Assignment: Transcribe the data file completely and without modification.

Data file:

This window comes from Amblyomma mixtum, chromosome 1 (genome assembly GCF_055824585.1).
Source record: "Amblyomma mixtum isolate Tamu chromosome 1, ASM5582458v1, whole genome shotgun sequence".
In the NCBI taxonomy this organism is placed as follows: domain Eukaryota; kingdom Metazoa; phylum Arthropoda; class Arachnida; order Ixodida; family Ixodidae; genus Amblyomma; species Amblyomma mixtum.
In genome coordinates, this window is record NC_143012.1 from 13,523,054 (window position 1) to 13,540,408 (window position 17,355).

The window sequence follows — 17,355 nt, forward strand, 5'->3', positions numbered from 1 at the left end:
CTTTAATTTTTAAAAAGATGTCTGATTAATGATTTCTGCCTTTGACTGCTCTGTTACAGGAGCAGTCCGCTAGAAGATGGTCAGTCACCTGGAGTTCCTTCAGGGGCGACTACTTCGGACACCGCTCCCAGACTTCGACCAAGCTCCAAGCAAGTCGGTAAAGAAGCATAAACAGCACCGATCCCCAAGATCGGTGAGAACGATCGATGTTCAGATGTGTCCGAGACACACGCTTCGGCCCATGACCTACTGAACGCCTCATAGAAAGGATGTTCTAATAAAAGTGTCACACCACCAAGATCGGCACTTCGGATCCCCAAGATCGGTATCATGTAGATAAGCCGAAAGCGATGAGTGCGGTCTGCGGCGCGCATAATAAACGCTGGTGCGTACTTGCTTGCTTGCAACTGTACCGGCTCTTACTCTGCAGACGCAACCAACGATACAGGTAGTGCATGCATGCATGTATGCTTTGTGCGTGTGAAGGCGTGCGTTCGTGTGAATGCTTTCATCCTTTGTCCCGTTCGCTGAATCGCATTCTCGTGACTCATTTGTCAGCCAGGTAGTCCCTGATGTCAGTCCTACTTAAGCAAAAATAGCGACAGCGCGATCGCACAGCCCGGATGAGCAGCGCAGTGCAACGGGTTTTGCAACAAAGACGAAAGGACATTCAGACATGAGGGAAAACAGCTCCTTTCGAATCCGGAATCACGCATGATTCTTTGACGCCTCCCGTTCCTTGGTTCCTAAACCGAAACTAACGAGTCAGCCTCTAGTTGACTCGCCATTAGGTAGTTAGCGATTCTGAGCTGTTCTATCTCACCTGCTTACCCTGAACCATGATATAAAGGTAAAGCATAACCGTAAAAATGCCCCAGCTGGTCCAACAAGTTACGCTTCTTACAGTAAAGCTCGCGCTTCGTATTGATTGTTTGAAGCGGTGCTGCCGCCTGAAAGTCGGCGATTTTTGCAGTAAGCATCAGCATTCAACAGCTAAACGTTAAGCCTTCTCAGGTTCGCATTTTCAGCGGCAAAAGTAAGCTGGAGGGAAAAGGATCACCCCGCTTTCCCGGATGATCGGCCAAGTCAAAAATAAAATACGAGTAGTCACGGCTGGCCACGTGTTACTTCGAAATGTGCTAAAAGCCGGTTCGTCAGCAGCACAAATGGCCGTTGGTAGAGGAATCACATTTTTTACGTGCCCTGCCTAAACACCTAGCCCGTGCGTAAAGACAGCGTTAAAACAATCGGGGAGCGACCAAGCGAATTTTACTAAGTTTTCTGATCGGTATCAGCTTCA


This window comes from Amblyomma mixtum, chromosome 1 (genome assembly GCF_055824585.1).
Source record: "Amblyomma mixtum isolate Tamu chromosome 1, ASM5582458v1, whole genome shotgun sequence".
In the NCBI taxonomy this organism is placed as follows: domain Eukaryota; kingdom Metazoa; phylum Arthropoda; class Arachnida; order Ixodida; family Ixodidae; genus Amblyomma; species Amblyomma mixtum.
In genome coordinates, this window is record NC_143012.1 from 13,523,054 (window position 1) to 13,540,408 (window position 17,355).

The window sequence follows — 17,355 nt, forward strand, 5'->3', positions numbered from 1 at the left end:
CTTTAATTTTTAAAAAGATGTCTGATTAATGATTTCTGCCTTTGACTGCTCTGTTACAGGAGCAGTCCGCTAGAAGATGGTCAGTCACCTGGAGTTCCTTCAGGGGCGACTACTTCGGACACCGCTCCCAGACTTCGACCAAGCTCCAAGCAAGTCGGTAAAGAAGCATAAACAGCACCGATCCCCAAGATCGGTGAGAACGATCGATGTTCAGATGTGTCCGAGACACACGCTTCGGCCCATGACCTACTGAACGCCTCATAGAAAGGATGTTCTAATAAAAGTGTCACACCACCAAGATCGGCACTTCGGATCCCCAAGATCGGTATCATGTAGATAAGCCGAAAGCGATGAGTGCGGTCTGCGGCGCGCATAATAAACGCTGGTGCGTACTTGCTTGCTTGCAACTGTACCGGCTCTTACTCTGCAGACGCAACCAACGATACAGGTAGTGCATGCATGCATGTATGCTTTGTGCGTGTGAAGGCGTGCGTTCGTGTGAATGCTTTCATCCTTTGTCCCGTTCGCTGAATCGCATTCTCGTGACTCATTTGTCAGCCAGGTAGTCCCTGATGTCAGTCCTACTTAAGCAAAAATAGCGACAGCGCGATCGCACAGCCCGGATGAGCAGCGCAGTGCAACGGGTTTTGCAACAAAGACGAAAGGACATTCAGACATGAGGGAAAACAGCTCCTTTCGAATCCGGAATCACGCATGATTCTTTGACGCCTCCCGTTCCTTGGTTCCTAAACCGAAACTAACGAGTCAGCCTCTAGTTGACTCGCCATTAGGTAGTTAGCGATTCTGAGCTGTTCTATCTCACCTGCTTACCCTGAACCATGATATAAAGGTAAAGCATAACCGTAAAAATGCCCCAGCTGGTCCAACAAGTTACGCTTCTTACAGTAAAGCTCGCGCTTCGTATTGATTGTTTGAAGCGGTGCTGCCGCCTGAAAGTCGGCGATTTTTGCAGTAAGCATCAGCATTCAACAGCTAAACGTTAAGCCTTCTCAGGTTCGCATTTTCAGCGGCAAAAGTAAGCTGGAGGGAAAAGGATCACCCCGCTTTCCCGGATGATCGGCCAAGTCAAAAATAAAATACGAGTAGTCACGGCTGGCCACGTGTTACTTCGAAATGTGCTAAAAGCCGGTTCGTCAGCAGCACAAATGGCCGTTGGTAGAGGAATCACATTTTTTACGTGCCCTGCCTAAACACCTAGCCCGTGCGTAAAGACAGCGTTAAAACAATCGGGGAGCGACCAAGCGAATTTTACTAAGTTTTCTGATCGGTATCAGCTTCA